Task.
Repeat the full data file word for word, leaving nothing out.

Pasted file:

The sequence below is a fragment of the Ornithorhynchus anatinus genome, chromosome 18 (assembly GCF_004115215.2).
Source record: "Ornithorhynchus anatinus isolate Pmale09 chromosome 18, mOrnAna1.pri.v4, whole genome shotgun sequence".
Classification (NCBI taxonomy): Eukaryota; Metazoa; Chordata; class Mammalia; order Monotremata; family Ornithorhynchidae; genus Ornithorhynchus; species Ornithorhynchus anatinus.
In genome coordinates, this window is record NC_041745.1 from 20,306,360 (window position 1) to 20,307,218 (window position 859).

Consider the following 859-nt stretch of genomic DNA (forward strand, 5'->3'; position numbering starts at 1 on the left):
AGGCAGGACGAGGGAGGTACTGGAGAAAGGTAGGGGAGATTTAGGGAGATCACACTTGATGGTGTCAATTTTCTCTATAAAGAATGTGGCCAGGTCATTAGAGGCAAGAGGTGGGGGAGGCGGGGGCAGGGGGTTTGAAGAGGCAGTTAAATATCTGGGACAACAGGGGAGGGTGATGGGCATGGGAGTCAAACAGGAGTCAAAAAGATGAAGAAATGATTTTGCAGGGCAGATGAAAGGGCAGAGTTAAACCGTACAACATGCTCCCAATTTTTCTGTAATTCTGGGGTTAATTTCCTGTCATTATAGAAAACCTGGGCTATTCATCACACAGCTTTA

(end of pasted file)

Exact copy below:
The sequence below is a fragment of the Ornithorhynchus anatinus genome, chromosome 18 (assembly GCF_004115215.2).
Source record: "Ornithorhynchus anatinus isolate Pmale09 chromosome 18, mOrnAna1.pri.v4, whole genome shotgun sequence".
Classification (NCBI taxonomy): Eukaryota; Metazoa; Chordata; class Mammalia; order Monotremata; family Ornithorhynchidae; genus Ornithorhynchus; species Ornithorhynchus anatinus.
In genome coordinates, this window is record NC_041745.1 from 20,306,360 (window position 1) to 20,307,218 (window position 859).

Consider the following 859-nt stretch of genomic DNA (forward strand, 5'->3'; position numbering starts at 1 on the left):
AGGCAGGACGAGGGAGGTACTGGAGAAAGGTAGGGGAGATTTAGGGAGATCACACTTGATGGTGTCAATTTTCTCTATAAAGAATGTGGCCAGGTCATTAGAGGCAAGAGGTGGGGGAGGCGGGGGCAGGGGGTTTGAAGAGGCAGTTAAATATCTGGGACAACAGGGGAGGGTGATGGGCATGGGAGTCAAACAGGAGTCAAAAAGATGAAGAAATGATTTTGCAGGGCAGATGAAAGGGCAGAGTTAAACCGTACAACATGCTCCCAATTTTTCTGTAATTCTGGGGTTAATTTCCTGTCATTATAGAAAACCTGGGCTATTCATCACACAGCTTTA